Comparison of guided and non-guided implant placement accuracy (Part 1)
The procedure of implantation is becoming an increasingly popular method for replacing teeth. The critical factor in the achievement of a therapeutic and aesthetic long-term effect is the accuracy and precision of implant placement, being the support for the future prosthetic work.
Thanks to modern digital technologies, it is possible to plan the implantation virtually. Evaluation of this plan by 3D printing in a subsequent step allows the creation of implant guides. Using the guides, which provide precise information on implant placement and insertion depth and angle, allows the maintenance of all the parameters included in the planning stage, lowering the risk of a mistake during implantation. Using 3D printing allows the fabrication of both implant guides and study models that accurately represent patients’ true clinical conditions. This makes it possible to compare the precision of procedures under the in vitro conditions, which are safe and representative of actual requirements. During the implantation, clinical conditions very often hinder precise orientation in the operating field, thus the precision of implant positioning is lower. According to the literature, both more and less experienced clinicians face this problem. Introducing virtual planning based on CBCT is highly useful while preparing for the procedure; however, what allows the fully controlled preparation of the implantation site is the transfer of its result to the guide imposing the positioning. The virtually created implant guide can be printed using a 3D printer, sterilised and then used in the procedure. The use of the guide affects the precision of the procedure and shortens its time.
Aim of the study
The aim of the study is to prepare 3D models for the analysis of the precision of implant procedures performed on the basis of digital planning, conducted with and without the use of implant guides.
Based on the CBCT examination of the patient, who underwent implantation in the mandible, a 3D model corresponding to the actual bone and mucosal conditions before implantation was created in DDS-Pro software (www.dds-pro.com.pl). It was then reprinted 20 times. The print was produced with selective laser sintering technology using polyamide powder in the TPM Elite P3600 SLS System printer (Solveere). It yielded ten identical pairs of mandibular models. Virtual planning ( DDS-Pro; Fig. 1) of implant positioning and placement (TSIII, OSSTEM IMPLANT) and the implant guide, printed in 3D with Jet technology (ProJet MP 3000 printer, 3D Systems), with stock sleeves for three implants with regular platforms previously used clinically (sterilised), were used to introduce implants into every second printed model, using the OsstemGuide KIT(Taper). The drilling speed was set at 1,200 rpm. Water cooling was not used. Osteotomies were performed according to the manufacturer’s instructions. Other models were used for implantation based on the planning performed, but without additional help (no guide), using the same implant kit and under the same conditions. As the test was conducted in vitro, TSIII training implants with dimensions of 4 × 10 mm were used. It was assumed that all ten procedures performed would yield the same results.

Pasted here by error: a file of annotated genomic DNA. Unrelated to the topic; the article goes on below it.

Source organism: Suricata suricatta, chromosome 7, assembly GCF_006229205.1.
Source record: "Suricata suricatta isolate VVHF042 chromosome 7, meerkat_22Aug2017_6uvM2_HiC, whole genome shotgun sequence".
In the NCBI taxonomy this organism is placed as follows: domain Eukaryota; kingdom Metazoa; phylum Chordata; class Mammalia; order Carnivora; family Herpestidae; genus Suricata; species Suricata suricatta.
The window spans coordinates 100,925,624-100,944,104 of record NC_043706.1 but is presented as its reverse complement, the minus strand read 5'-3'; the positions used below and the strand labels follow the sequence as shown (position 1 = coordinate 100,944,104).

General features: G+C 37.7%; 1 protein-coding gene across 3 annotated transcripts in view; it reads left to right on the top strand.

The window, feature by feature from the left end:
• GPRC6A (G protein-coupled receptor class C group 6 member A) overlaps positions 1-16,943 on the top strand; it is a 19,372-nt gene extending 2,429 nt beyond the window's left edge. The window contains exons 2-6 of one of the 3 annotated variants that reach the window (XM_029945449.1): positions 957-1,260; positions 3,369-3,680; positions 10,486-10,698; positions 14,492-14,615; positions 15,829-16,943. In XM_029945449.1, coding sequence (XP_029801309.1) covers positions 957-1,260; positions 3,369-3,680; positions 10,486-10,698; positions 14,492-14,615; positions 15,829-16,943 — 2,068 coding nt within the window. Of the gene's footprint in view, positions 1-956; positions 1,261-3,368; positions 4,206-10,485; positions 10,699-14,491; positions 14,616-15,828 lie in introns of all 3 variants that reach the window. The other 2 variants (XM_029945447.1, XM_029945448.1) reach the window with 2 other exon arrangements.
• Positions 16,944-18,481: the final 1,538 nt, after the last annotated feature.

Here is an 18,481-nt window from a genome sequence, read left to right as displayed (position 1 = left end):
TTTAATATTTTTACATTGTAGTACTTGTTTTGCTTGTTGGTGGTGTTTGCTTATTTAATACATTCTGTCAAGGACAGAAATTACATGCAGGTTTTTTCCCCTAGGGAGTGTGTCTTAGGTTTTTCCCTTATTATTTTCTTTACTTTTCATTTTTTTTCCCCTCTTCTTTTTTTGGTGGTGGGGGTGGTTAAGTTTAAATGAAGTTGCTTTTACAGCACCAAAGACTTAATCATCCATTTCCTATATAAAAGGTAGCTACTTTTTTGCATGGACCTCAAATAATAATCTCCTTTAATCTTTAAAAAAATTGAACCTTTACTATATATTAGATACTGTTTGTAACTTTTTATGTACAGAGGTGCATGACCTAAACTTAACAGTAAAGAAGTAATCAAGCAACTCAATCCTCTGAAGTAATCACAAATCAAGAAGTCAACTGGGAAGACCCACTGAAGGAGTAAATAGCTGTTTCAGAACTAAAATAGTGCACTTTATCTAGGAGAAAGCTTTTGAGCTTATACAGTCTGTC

The use of 3D printed models allows implantation under conditions spatially corresponding to those of a clinical situation. However, the models printed in this study were hard. The material cut during osteotomy preparation was deposited on the drill and the implant thread, making it difficult to perform full-depth insertion. More torque was required to insert the implant than is clinically used. It was observed that, when an osteotomy was prepared in the vicinity of a preserved tooth, there was a need to use the drill extension in order to avoid leaning the contra-angle handpiece on the guide or tooth. Because this tool is missing in the OsstemGuide KIT(Taper), one must have an additional implant kit when using it clinically. The use of the guide shortens the implantation time, compared with the same procedure performed with no help of a guide.
In the following stage of the project, the models will be optically scanned and undergo comparative analysis in terms of repeatability, accuracy and compliance with the planned virtual goal.
Editorial note: The study is being carried out as a part of a project in the field of scientific developmental research aimed at the development of young scientists and students enrolled in PhD studies, financed as part of the scientific activity of the Medical University of Warsaw in Poland. This article was published in CAD/CAM - international magazine of digital dentistry No. 01/2019.